Fuelled by $12.3 million CAD ($10 million USD) in fresh debt financing and a clear vision, Alida aims to accelerate its new, product development-focused growth strategy.
Alida secured the debt from Comerica Bank, through Comerica’s technology and life sciences division.
After shifting its focus, rebranding, and doubling down on research and development (R&D) during COVID-19, the 20-year-old Alida plans to use the new funding as working capital to build on its recent organic growth in the customer experience management (CXM) space.
“I think the company may have been lacking a little bit of strategy and identity.”
“When I joined the company 19 months ago, we had an amazing customer base, a terrific platform product, but I think the company may have been lacking a little bit of strategy and identity,” Alida CEO Ross Wainwright told BetaKit in an interview.
Founded in Vancouver in 2000 as Vision Critical, Alida claims to have created “the world’s first combined CXM and Insights platform.” Alida offers a software platform that allows users to buy individual products designed to improve the customer experience.
The CXM software firm serves companies in four sectors: financial services, healthcare, retail, and technology. Wainwright said the majority of its business is currently in tech. Alida’s clients range from Twitter, VMware, and Toyota to Canadian Tire and Home Hardware. According to Wainwright, about 70 percent of Alida’s business is in North America, 20 percent is in Europe, and 10 percent is in Asia.
Alida began as a market research software firm. Today, Alida, focuses on CXM software, customer insights, and facilitating “closed loop” interactions.
“If you really listen to your customer, great things will happen,” said Wainwright. “If you haven’t digitized your business during COVID, you are highly exposed today because you’re one click away.”
Alida swapped CEOs in December 2019, adding Wainwright following some slower than expected growth and a period of infighting between former CEO Angus Reid (father of Alida founder Andrew Reid) and the company’s directors and shareholders at the time. Scott Miller replaced Andrew Reid as CEO in 2012, and served in the role until Wainwright took over.
Over the past year, Alida bolstered its innovation spending as it shifted its focus away from acquisitions to organic growth. Now, Wainwright said the firm spends about 30 percent of its revenue on R&D.
The CEO said Alida has invested $50 million in innovation and engineering since he joined in 2019, and boosted its R&D headcount by over 40 percent, growing its global product and engineering teams to 150 employees.
This investment has led to the launch of six new products over the past year, including Alida CXM, Alida Touchpoint, Alida Surveys, Alida Analytics, Alida Video, and Voice of Employee. It has also fuelled the rollout of over 60 product enhancements and three new industry solutions for financial services, healthcare, and media clients.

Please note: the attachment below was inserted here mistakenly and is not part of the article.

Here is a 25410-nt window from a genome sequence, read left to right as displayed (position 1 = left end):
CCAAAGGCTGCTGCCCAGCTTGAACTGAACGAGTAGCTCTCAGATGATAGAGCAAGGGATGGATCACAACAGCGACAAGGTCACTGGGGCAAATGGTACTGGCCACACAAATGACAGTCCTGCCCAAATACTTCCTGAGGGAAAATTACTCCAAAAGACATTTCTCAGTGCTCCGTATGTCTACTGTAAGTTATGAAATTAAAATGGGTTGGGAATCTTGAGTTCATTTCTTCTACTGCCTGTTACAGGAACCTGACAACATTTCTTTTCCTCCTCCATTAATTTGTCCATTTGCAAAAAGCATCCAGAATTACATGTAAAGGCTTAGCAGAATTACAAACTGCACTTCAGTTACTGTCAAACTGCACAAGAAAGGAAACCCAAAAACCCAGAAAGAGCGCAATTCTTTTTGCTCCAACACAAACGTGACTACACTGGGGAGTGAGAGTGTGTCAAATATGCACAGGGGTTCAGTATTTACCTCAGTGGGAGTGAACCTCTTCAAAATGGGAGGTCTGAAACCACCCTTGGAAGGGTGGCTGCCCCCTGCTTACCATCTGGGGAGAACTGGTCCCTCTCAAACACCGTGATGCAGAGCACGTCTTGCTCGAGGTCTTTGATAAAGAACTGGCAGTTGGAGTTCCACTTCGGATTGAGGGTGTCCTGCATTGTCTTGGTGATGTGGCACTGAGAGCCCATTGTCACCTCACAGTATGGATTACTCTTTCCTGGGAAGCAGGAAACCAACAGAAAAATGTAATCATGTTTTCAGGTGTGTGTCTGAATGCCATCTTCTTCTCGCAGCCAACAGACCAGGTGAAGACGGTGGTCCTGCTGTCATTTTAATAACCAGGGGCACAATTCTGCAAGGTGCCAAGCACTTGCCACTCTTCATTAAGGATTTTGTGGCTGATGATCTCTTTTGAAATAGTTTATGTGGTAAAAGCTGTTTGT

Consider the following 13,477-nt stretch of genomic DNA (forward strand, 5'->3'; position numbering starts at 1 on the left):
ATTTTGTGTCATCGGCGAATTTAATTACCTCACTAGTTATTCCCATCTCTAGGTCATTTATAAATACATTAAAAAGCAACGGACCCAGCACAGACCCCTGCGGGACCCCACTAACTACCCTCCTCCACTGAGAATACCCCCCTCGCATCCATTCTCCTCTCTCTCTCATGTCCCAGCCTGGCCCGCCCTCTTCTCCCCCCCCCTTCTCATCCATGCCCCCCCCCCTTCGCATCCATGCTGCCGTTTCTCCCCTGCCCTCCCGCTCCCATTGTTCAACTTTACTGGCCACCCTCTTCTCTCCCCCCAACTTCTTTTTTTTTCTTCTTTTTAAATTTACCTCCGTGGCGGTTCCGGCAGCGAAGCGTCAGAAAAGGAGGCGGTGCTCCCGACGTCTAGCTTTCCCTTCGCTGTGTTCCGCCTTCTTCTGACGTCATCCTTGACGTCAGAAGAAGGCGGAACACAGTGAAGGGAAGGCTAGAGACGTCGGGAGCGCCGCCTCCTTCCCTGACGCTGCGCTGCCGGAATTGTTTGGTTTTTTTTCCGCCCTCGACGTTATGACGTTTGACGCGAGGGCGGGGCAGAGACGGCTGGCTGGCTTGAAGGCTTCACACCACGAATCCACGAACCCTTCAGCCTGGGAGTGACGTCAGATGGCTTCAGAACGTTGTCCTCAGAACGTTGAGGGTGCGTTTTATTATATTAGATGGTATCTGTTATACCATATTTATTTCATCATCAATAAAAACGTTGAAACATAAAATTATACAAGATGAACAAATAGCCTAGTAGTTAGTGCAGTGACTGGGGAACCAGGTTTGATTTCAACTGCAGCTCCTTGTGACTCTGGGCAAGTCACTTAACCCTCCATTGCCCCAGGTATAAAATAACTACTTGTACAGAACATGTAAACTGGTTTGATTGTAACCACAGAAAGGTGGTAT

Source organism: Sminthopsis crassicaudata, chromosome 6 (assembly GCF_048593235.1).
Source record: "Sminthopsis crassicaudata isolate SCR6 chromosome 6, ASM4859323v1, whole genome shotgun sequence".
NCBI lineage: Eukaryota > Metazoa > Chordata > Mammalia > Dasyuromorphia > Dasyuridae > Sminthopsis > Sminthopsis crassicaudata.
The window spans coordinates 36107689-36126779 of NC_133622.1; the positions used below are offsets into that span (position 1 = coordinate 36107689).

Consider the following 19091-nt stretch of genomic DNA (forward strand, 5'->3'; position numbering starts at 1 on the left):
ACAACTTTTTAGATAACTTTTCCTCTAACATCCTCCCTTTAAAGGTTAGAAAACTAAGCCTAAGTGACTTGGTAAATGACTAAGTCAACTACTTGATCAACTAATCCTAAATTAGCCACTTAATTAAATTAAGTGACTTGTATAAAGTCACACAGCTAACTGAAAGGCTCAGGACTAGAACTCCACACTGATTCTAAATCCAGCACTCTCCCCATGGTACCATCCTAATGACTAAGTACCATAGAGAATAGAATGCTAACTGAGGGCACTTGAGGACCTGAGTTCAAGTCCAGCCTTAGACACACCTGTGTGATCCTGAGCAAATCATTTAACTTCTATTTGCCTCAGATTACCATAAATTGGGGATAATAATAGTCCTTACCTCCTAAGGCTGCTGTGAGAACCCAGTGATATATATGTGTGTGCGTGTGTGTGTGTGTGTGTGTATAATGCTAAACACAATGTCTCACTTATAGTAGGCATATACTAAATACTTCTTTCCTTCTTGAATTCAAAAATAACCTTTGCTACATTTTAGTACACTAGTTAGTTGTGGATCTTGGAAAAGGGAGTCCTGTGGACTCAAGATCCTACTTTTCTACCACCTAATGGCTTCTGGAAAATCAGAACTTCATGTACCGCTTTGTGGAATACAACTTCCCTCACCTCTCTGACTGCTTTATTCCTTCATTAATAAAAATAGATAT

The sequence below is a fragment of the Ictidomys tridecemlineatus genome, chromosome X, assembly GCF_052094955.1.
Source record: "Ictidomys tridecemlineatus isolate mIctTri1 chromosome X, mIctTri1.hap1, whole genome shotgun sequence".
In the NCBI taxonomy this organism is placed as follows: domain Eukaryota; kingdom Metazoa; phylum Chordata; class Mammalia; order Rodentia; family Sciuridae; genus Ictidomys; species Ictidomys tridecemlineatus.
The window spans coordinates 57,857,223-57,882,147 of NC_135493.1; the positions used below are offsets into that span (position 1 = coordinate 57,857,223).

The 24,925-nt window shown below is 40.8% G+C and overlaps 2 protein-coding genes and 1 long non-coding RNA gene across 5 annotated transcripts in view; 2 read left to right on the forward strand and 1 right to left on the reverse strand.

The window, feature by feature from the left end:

To fuel its R&D-based growth strategy, Alida, then Vision Critical, raised nearly $27 million CAD in growth debt financing in July 2020 from Vistara Capital Partners, the firm’s first round of external financing since securing $20 million from OMERS Ventures in 2012.
“The turning point for us was the rebranding of the company,” said Wainwright. The company officially became Alida in September.
Alida has hired for a ton of new leadership positions since then, adding Joe Finneran as VP of engineering, David O’Malley as CRO, Jason Baldree as chief customer officer, in addition to at least four other executive changes.
For its efforts, Alida expects to see a significant increase in its contract value this year: Wainwright said he expects it to almost double.
“The company is well-positioned in the CXM space and we look forward to helping Alida with its growth needs,” Dave Samra, senior VP at Comerica Bank Technology & Life Sciences.
Wainwright said Alida plans to focus on revenue growth within its existing customer base through the launch of new products and features. Alida has about 620 clients currently, which account for about 60 percent of its revenue.
Alida hired 162 people last year, and plans to add 70 more people this year in sales and engineering roles. Wainwright said the firm plans to focus its growth in Vancouver and Toronto, as well as globally.
Wainwright is happy with what Alida has accomplished since he took over, but not content.
“We’ve got a product that works,” said the CEO. “We have employees that are extremely passionate, we have a clear strategy of where we’re going, we know exactly who we are, we know exactly where we’re playing, and we’re going to disrupt this industry by driving business value with an agile, very flexible approach.”
Alida is currently in talks to raise more funding. Wainwright said he sees a future that could potentially involve more acquisitions or an eventual initial public offering (IPO).
Photo of the Alida team, courtesy of Alida